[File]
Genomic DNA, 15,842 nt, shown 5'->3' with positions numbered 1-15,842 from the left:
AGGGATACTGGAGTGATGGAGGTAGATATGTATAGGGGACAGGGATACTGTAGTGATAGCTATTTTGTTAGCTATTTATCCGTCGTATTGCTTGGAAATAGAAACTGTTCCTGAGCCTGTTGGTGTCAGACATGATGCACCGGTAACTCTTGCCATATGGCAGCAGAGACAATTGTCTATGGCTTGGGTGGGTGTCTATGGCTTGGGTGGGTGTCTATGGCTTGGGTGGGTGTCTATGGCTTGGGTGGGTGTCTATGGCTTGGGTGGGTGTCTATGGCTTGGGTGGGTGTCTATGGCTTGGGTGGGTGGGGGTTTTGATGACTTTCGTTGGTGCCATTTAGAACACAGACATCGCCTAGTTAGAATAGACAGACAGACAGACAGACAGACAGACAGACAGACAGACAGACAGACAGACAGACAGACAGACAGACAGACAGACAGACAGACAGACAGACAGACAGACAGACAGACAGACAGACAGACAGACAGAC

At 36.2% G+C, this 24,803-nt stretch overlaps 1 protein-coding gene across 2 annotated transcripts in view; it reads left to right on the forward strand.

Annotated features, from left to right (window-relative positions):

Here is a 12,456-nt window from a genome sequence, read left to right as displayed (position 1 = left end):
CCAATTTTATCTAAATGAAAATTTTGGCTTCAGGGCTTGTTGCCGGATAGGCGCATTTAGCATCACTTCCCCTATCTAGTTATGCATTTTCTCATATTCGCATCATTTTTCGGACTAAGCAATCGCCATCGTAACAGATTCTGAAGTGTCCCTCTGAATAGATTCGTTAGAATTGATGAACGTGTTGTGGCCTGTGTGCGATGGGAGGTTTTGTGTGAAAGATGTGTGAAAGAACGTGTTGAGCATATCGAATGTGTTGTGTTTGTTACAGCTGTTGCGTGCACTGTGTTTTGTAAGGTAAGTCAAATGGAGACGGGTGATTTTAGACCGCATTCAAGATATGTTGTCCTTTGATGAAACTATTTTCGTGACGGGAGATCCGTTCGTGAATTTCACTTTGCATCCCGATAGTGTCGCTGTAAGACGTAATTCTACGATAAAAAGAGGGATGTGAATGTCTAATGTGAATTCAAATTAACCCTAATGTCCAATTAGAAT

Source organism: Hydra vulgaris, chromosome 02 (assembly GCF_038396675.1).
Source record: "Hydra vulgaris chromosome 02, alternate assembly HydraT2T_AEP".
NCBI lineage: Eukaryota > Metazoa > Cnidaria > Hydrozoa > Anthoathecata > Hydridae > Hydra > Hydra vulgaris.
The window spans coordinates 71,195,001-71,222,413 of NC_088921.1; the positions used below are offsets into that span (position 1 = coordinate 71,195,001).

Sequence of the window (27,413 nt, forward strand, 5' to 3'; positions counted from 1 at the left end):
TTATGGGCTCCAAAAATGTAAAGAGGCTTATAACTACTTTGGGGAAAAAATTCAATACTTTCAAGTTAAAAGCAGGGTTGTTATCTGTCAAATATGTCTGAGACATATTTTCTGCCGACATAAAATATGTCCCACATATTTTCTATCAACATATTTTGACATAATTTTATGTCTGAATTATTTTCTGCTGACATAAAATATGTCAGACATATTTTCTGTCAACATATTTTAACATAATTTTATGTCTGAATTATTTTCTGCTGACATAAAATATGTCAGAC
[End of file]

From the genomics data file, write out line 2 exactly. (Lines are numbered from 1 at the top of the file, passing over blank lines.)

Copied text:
AGGGATACTGGAGTGATGGAGGTAGATATGTATAGGGGACAGGGATACTGTAGTGATAGCTATTTTGTTAGCTATTTATCCGTCGTATTGCTTGGAAATAGAAACTGTTCCTGAGCCTGTTGGTGTCAGACATGATGCACCGGTAACTCTTGCCATATGGCAGCAGAGACAATTGTCTATGGCTTGGGTGGGTGTCTATGGCTTGGGTGGGTGTCTATGGCTTGGGTGGGTGTCTATGGCTTGGGTGGGTGTCTATGGCTTGGGTGGGTGTCTATGGCTTGGGTGGGTGTCTATGGCTTGGGTGGGTGGGGGTTTTGATGACTTTCGTTGGTGCCATTTAGAACACAGACATCGCCTAGTTAGAATAGACAGACAGACAGACAGACAGACAGACAGACAGACAGACAGACAGACAGACAGACAGACAGACAGACAGACAGACAGACAGACAGACAGACAGACAGACAGACAGACAGACAGACAGACAGACAGAC